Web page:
STADIUM RENAMED: If the Chargers get to play a home game in the playoffs, it will be at a different stadium. As of Jan. 1, the stadium on the campus of Cal State Dominguez Hills in Carson will have its name changed to Dignity Health Sports Park, thanks to a sponsorship agreement announced this week by AEG, the company that built and manages the facility.
Dan Beckerman, CEO of AEG, said in a statement the company looks forward to working with Dignity Health “to amplify our efforts to make a positive and lasting difference for our fans.”
“Sports has the power to bring people together, and Dignity Health is the perfect partner to help us highlight and support the L.A. community that surrounds the L.A. Galaxy and Dignity Health Sports Park,” the statement added.
This will be the third name for the stadium that opened in 2003 and has been the home of the Los Angeles Galaxy in Major League Soccer. Home Depot held the naming rights for the first 10 years, before StubHub took over.
Financial details of the new naming-rights agreement were not disclosed.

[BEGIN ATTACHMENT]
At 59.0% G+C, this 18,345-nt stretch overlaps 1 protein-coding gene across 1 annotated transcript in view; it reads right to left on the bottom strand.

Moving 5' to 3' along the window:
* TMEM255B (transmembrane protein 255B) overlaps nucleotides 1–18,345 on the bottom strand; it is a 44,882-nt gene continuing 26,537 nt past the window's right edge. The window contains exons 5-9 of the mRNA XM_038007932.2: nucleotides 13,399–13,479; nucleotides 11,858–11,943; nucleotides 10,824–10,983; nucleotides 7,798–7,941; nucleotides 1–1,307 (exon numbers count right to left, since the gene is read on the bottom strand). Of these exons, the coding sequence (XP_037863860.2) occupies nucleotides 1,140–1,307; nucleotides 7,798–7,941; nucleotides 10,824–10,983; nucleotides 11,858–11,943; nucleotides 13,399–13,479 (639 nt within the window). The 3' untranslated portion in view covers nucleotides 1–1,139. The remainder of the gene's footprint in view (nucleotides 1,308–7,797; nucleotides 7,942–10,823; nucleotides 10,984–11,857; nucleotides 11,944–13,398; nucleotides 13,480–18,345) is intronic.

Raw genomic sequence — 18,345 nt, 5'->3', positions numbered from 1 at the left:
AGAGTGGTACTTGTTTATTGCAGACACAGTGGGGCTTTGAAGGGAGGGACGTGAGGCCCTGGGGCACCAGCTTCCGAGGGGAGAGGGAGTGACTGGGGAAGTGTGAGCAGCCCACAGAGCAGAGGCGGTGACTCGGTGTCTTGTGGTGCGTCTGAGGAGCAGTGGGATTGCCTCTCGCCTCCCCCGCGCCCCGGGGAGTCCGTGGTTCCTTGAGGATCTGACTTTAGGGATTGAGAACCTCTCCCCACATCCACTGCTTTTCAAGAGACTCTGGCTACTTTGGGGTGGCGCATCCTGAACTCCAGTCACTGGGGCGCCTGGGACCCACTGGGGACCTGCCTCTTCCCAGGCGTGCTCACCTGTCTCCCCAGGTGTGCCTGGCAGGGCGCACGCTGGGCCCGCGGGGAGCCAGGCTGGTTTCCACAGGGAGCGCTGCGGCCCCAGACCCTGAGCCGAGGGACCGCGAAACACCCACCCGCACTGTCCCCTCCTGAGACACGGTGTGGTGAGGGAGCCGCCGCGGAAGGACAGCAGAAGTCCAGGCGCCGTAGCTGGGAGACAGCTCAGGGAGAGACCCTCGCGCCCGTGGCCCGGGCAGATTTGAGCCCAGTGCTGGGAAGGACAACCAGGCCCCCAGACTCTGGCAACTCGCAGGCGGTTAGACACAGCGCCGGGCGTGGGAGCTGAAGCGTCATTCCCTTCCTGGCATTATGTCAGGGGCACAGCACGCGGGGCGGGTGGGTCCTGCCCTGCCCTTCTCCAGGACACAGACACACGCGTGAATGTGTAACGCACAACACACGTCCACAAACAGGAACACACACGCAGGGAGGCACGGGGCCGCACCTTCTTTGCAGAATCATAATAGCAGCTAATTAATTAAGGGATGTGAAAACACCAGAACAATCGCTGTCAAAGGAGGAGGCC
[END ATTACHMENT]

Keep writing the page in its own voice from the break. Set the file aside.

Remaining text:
According to AEG, Dignity Health will become the Galaxy’s officials health care partner, and the agreement also includes the “implementation of a wide range of health and wellness programs.”
Lloyd Dean, president and CEO of Dignity Health, said the company hopes to promote “greater health and wellness for all” with the agreement, through efforts such as sponsoring youth sports leagues, offering health services or donating to charitable organizations.
The stadium is primarily home to the Galaxy, but it is also serving as a temporary home for the Chargers while a stadium for the team and the Rams is being built in Inglewood.
It also is used for high school football games, concerts and occasional boxing matches.